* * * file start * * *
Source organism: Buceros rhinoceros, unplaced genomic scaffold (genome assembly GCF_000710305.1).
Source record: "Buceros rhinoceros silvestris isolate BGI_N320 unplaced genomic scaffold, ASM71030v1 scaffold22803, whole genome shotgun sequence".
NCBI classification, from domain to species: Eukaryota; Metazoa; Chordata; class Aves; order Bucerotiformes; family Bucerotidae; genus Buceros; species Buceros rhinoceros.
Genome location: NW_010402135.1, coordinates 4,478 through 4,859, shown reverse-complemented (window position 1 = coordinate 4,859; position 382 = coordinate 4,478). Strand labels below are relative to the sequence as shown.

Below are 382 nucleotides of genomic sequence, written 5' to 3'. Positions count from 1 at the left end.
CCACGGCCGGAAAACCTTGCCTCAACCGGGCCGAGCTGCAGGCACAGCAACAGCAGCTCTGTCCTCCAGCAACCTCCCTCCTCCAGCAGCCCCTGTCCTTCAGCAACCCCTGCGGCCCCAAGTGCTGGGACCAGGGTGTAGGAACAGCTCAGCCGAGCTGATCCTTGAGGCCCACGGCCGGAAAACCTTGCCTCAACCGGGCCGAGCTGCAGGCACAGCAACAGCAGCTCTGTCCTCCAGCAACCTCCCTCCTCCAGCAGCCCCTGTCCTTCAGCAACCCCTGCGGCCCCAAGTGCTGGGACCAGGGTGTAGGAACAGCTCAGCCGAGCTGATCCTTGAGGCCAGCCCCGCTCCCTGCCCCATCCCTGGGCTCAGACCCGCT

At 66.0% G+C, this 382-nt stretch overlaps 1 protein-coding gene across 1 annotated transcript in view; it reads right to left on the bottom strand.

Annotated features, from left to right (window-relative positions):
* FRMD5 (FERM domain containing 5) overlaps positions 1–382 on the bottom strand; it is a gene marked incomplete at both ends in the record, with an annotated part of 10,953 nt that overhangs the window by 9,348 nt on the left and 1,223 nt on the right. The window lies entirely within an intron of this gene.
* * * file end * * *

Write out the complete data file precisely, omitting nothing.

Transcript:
Source organism: Buceros rhinoceros, unplaced genomic scaffold (genome assembly GCF_000710305.1).
Source record: "Buceros rhinoceros silvestris isolate BGI_N320 unplaced genomic scaffold, ASM71030v1 scaffold22803, whole genome shotgun sequence".
NCBI classification, from domain to species: Eukaryota; Metazoa; Chordata; class Aves; order Bucerotiformes; family Bucerotidae; genus Buceros; species Buceros rhinoceros.
Genome location: NW_010402135.1, coordinates 4,478 through 4,859, shown reverse-complemented (window position 1 = coordinate 4,859; position 382 = coordinate 4,478). Strand labels below are relative to the sequence as shown.

Below are 382 nucleotides of genomic sequence, written 5' to 3'. Positions count from 1 at the left end.
CCACGGCCGGAAAACCTTGCCTCAACCGGGCCGAGCTGCAGGCACAGCAACAGCAGCTCTGTCCTCCAGCAACCTCCCTCCTCCAGCAGCCCCTGTCCTTCAGCAACCCCTGCGGCCCCAAGTGCTGGGACCAGGGTGTAGGAACAGCTCAGCCGAGCTGATCCTTGAGGCCCACGGCCGGAAAACCTTGCCTCAACCGGGCCGAGCTGCAGGCACAGCAACAGCAGCTCTGTCCTCCAGCAACCTCCCTCCTCCAGCAGCCCCTGTCCTTCAGCAACCCCTGCGGCCCCAAGTGCTGGGACCAGGGTGTAGGAACAGCTCAGCCGAGCTGATCCTTGAGGCCAGCCCCGCTCCCTGCCCCATCCCTGGGCTCAGACCCGCT

At 66.0% G+C, this 382-nt stretch overlaps 1 protein-coding gene across 1 annotated transcript in view; it reads right to left on the bottom strand.

Annotated features, from left to right (window-relative positions):
* FRMD5 (FERM domain containing 5) overlaps positions 1–382 on the bottom strand; it is a gene marked incomplete at both ends in the record, with an annotated part of 10,953 nt that overhangs the window by 9,348 nt on the left and 1,223 nt on the right. The window lies entirely within an intron of this gene.